Admiral Grace Hopper, nee Murray, developed between 1944 and 1960 the fundamental technologies that allow humans to communicate with computers:

  • subroutine libraries,
  • source code,
  • software branching,
  • debugging routines,
  • software documentation,
  • compilers


These technologies were later incorporated into all future high-level programming languages.

It is thanks to 'Amazing Grace' that computer science is what it is.

Born in 1906, she graduated from Vassar College in physics and mathematics and in 1934 earned a PhD in mathematics from Yale. He teaches mathematics to Vassar, except to resign to enlist in the navy in 1943 (thanks to a double exemption: he is in fact too frail and too old by Navy standards). The Navy assigns her to a project at Harvard University in the programming staff of MarkI, the most powerful electro-mechanical computer of the time. The group, headed by Howard Aiken, is mainly concerned with calculating missile trajectories.

MarkI is a beast 18 meters long and 2,5 high, weighs 5 tons and consists of 750.000 parts (relays, switches, rotating parts ..). It is able to compute three operations per second (3 Hz), it is the first general purpose computer and it is programmable. Mark I programming is Grace's job, who has obviously never seen a computer in her life.

But the lady is very smart and learns quickly, also because she immediately understands that to program Mark you have to learn how to know the hardware well. In fact, programming is done in machine language (a tedious task that leads to making mistakes) based on binary code instructions and manual hardware reconfigurations. There are no manuals or documentation.

Hopper soon realizes that one continues to write the same code to do the same things: he therefore begins to accumulate software procedures and recall them when they need them, instead of rewriting them every time: they are the subroutine libraries. He also begins to write the documentation of the code he develops, so that other programmers can intervene in the work. All this simplifies the process and makes it faster.

Meanwhile, Hopper begins to think that the programming language should be as similar as possible to the natural language, and then be compiled into machine language automatically by the computer itself: they are the principles of automatic programming, compilers and source code.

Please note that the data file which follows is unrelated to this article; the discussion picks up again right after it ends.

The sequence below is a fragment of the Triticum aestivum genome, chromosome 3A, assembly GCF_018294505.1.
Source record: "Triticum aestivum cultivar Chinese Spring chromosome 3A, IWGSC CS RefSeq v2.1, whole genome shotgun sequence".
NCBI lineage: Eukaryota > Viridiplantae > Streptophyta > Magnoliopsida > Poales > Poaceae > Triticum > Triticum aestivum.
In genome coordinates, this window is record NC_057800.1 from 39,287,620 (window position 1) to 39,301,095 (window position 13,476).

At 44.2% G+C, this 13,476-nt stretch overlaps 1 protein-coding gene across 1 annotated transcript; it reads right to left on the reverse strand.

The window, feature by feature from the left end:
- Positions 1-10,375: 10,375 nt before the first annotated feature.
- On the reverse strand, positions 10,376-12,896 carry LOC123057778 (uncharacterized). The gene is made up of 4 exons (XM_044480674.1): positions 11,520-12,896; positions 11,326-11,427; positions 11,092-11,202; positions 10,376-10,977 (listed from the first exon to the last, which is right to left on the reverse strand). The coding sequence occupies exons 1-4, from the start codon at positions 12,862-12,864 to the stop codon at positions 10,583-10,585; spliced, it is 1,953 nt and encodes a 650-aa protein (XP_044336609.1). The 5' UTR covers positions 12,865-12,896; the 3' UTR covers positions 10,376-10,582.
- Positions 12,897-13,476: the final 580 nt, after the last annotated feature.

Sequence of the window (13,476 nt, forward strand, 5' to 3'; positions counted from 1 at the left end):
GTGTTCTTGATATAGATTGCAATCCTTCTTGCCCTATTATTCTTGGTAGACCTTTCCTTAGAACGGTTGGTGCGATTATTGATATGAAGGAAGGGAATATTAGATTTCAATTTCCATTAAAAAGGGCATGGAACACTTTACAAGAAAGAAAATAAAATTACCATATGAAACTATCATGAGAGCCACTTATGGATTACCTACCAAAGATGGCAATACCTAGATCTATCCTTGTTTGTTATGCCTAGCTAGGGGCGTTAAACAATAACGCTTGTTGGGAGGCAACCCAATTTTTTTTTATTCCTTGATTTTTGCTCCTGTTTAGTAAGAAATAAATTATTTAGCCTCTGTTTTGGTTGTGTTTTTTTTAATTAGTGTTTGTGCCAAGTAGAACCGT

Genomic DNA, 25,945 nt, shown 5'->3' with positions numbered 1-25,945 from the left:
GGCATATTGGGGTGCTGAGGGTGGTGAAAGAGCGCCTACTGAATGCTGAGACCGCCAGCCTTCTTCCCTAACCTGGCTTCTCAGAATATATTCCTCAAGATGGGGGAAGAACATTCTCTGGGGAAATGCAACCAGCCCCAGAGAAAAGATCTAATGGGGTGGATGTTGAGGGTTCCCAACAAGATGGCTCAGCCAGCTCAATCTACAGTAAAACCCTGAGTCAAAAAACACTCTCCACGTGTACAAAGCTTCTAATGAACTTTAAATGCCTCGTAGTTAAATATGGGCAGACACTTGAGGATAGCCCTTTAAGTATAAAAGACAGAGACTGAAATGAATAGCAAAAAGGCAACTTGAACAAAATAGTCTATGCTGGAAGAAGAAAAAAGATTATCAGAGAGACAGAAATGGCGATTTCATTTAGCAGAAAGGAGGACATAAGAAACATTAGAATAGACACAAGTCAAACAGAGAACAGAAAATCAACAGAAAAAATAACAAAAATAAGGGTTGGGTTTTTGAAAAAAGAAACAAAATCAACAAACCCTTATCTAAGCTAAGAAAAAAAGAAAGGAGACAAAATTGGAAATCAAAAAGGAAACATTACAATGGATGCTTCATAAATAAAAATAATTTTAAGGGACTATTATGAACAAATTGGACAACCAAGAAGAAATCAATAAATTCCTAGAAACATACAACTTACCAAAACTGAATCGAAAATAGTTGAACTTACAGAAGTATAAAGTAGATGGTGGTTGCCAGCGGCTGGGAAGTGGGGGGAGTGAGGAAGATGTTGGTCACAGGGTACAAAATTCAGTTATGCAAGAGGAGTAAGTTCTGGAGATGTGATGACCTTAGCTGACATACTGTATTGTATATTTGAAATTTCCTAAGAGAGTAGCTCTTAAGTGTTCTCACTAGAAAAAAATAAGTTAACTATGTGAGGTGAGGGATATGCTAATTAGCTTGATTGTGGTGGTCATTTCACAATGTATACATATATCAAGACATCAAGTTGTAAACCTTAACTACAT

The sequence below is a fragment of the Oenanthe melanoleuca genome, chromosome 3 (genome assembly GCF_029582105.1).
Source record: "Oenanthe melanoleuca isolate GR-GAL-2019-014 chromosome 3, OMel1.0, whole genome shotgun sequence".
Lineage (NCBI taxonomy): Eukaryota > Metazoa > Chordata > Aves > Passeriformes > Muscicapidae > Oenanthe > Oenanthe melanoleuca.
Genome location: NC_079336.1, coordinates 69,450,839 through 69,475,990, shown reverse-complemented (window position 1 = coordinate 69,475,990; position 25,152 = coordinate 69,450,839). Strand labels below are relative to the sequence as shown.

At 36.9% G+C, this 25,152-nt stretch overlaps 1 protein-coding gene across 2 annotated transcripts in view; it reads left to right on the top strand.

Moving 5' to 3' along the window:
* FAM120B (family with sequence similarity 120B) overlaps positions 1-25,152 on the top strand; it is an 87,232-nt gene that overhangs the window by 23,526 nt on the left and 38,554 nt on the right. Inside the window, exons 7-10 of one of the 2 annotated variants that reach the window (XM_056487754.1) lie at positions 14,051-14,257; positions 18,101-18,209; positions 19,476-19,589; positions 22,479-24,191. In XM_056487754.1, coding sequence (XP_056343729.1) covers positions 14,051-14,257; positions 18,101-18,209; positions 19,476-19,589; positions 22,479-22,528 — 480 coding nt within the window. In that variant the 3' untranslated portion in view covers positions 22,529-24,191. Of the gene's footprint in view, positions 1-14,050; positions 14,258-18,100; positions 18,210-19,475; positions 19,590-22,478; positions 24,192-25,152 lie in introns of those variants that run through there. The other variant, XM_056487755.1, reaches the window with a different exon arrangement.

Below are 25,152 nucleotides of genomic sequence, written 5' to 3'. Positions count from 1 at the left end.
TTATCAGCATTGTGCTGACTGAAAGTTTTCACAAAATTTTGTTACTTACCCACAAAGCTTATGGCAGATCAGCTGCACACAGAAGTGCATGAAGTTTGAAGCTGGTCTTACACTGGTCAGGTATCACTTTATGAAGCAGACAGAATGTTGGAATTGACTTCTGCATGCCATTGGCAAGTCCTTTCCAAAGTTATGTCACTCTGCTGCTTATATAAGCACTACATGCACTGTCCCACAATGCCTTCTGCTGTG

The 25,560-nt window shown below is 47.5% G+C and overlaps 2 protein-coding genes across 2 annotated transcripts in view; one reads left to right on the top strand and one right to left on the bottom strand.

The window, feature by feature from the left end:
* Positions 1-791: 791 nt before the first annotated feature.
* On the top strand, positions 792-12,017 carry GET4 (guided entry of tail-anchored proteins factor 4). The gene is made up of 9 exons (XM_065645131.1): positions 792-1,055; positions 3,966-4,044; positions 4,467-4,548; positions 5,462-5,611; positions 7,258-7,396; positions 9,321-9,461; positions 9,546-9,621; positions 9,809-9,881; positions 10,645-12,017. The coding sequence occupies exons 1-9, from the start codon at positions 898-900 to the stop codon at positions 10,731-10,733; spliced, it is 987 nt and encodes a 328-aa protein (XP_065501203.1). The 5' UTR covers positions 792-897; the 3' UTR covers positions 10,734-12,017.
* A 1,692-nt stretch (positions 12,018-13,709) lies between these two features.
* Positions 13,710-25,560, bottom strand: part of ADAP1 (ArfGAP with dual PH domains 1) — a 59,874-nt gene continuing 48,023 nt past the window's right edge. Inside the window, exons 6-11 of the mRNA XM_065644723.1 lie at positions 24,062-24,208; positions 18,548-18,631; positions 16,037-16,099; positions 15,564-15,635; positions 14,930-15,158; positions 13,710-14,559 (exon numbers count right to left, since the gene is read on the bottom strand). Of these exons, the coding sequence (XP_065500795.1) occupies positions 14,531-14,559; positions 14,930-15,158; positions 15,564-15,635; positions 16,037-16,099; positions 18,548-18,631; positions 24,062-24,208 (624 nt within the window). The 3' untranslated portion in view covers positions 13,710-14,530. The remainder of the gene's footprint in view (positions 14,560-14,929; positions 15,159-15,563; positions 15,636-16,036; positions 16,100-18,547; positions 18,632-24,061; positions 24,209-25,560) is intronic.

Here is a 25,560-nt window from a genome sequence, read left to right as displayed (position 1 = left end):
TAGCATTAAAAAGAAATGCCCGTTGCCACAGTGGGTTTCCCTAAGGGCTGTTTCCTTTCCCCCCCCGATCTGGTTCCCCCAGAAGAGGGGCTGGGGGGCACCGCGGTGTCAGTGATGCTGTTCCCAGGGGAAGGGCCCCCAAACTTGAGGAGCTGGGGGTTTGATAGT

After the war Grace was hired by the group working on Univac programming at EMCC.

Univac it is the first general purpose electronic computer to be marketed.

This is where Hopper develops the first real compiler (A-0) e the first compiler-based programs like MATH-MATIC and FLOW-MATIC. The basic idea is that programs are written in a more or less natural language (English, or other languages) and then converted into machine language by the compilers.

This represents a huge one simplification and democratization of software: to write code it is no longer necessary to know how to manipulate mathematical symbols in a very sophisticated way, but it is sufficient to know a limited number of commands in English.

Grace's other fundamental idea is to use computers for anything other than mathematics, for example business applications.

It is starting from this lighting that, from the end of the 50s, the COBOL (common business oriented language), which remained the most widespread programming language until the end of the 90s of the last century.

In 1966 she was retired due to age limits, but was immediately recalled and until 77 she was the head of the navy software development group, with the rank of captain. She was then promoted to admiral and retired permanently in 1986 at the age of 80.
Unhappy, she goes to work for DEC until her death, which takes place in her sleep at the age of 85.